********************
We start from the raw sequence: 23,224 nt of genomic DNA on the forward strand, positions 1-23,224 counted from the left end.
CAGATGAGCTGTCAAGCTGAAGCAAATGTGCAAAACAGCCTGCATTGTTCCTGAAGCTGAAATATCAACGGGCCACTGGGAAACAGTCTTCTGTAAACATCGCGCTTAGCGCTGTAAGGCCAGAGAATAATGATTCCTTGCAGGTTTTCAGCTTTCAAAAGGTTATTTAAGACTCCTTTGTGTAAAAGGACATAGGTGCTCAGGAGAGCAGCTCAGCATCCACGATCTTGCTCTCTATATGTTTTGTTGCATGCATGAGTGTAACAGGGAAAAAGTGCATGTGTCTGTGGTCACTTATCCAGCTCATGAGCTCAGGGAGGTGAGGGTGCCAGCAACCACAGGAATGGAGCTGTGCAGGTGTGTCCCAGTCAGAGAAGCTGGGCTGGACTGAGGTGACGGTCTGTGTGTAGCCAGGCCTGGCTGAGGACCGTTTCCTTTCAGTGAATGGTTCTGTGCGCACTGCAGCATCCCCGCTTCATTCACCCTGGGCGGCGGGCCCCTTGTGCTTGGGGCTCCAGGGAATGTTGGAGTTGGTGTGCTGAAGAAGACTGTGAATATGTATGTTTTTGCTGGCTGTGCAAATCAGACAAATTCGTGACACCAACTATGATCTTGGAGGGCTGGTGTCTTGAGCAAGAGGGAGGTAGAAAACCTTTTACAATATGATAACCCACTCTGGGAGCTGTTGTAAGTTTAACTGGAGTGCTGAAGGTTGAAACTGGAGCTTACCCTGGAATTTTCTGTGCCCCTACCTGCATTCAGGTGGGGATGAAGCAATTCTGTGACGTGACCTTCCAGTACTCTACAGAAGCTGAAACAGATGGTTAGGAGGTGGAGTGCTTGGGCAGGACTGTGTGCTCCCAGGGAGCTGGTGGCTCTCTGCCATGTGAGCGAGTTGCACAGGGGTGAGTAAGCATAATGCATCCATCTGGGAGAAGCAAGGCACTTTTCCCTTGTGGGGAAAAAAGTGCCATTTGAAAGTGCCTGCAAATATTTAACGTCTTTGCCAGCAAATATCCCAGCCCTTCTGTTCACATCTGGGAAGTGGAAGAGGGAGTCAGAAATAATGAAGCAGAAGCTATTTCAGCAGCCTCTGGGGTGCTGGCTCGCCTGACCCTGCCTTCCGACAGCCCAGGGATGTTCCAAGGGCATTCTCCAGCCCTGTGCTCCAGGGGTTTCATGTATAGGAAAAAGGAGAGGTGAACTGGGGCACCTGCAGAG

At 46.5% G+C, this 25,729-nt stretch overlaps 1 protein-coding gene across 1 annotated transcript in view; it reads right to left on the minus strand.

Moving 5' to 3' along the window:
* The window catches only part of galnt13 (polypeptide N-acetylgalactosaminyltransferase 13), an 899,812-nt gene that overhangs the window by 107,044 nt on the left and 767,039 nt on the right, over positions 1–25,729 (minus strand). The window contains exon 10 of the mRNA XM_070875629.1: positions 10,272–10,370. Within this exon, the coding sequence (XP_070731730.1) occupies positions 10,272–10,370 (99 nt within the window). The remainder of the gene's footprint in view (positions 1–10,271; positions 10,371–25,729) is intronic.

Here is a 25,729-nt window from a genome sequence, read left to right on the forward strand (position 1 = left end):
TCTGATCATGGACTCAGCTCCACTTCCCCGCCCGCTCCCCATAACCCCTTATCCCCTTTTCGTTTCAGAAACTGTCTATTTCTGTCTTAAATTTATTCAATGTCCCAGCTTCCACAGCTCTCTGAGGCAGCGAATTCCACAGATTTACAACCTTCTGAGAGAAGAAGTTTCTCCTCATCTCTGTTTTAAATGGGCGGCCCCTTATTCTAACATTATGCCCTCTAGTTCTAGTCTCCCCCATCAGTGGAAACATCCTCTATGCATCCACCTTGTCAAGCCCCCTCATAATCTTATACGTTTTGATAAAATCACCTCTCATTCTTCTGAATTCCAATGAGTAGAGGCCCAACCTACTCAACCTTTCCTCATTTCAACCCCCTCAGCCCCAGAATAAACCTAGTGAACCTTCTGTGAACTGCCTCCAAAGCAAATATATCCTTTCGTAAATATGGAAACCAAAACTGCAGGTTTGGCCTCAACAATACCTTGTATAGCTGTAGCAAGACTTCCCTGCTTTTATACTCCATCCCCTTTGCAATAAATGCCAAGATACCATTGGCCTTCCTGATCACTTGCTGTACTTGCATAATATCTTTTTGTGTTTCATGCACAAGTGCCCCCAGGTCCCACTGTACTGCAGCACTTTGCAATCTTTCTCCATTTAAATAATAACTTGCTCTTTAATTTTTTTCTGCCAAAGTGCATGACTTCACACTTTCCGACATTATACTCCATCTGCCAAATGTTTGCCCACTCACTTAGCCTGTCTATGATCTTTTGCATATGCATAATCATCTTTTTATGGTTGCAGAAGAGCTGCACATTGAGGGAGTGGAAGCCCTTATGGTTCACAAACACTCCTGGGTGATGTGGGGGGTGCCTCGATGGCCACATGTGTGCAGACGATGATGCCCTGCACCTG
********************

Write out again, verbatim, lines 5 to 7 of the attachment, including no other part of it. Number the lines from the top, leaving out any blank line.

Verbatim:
* The window catches only part of galnt13 (polypeptide N-acetylgalactosaminyltransferase 13), an 899,812-nt gene that overhangs the window by 107,044 nt on the left and 767,039 nt on the right, over positions 1–25,729 (minus strand). The window contains exon 10 of the mRNA XM_070875629.1: positions 10,272–10,370. Within this exon, the coding sequence (XP_070731730.1) occupies positions 10,272–10,370 (99 nt within the window). The remainder of the gene's footprint in view (positions 1–10,271; positions 10,371–25,729) is intronic.

Here is a 25,729-nt window from a genome sequence, read left to right on the forward strand (position 1 = left end):
TCTGATCATGGACTCAGCTCCACTTCCCCGCCCGCTCCCCATAACCCCTTATCCCCTTTTCGTTTCAGAAACTGTCTATTTCTGTCTTAAATTTATTCAATGTCCCAGCTTCCACAGCTCTCTGAGGCAGCGAATTCCACAGATTTACAACCTTCTGAGAGAAGAAGTTTCTCCTCATCTCTGTTTTAAATGGGCGGCCCCTTATTCTAACATTATGCCCTCTAGTTCTAGTCTCCCCCATCAGTGGAAACATCCTCTATGCATCCACCTTGTCAAGCCCCCTCATAATCTTATACGTTTTGATAAAATCACCTCTCATTCTTCTGAATTCCAATGAGTAGAGGCCCAACCTACTCAACCTTTCCTCATTTCAACCCCCTCAGCCCCAGAATAAACCTAGTGAACCTTCTGTGAACTGCCTCCAAAGCAAATATATCCTTTCGTAAATATGGAAACCAAAACTGCAGGTTTGGCCTCAACAATACCTTGTATAGCTGTAGCAAGACTTCCCTGCTTTTATACTCCATCCCCTTTGCAATAAATGCCAAGATACCATTGGCCTTCCTGATCACTTGCTGTACTTGCATAATATCTTTTTGTGTTTCATGCACAAGTGCCCCCAGGTCCCACTGTACTGCAGCACTTTGCAATCTTTCTCCATTTAAATAATAACTTGCTCTTTAATTTTTTTCTGCCAAAGTGCATGACTTCACACTTTCCGACATTATACTCCATCTGCCAAATGTTTGCCCACTCACTTAGCCTGTCTATGATCTTTTGCATATGCATAATCATCTTTTTATGGTTGCAGAAGAGCTGCACATTGAGGGAGTGGAAGCCCTTATGGTTCACAAACACTCCTGGGTGATGTGGGGGGTGCCTCGATGGCCACATGTGTGCAGACGATGATGCCCTGCACCTG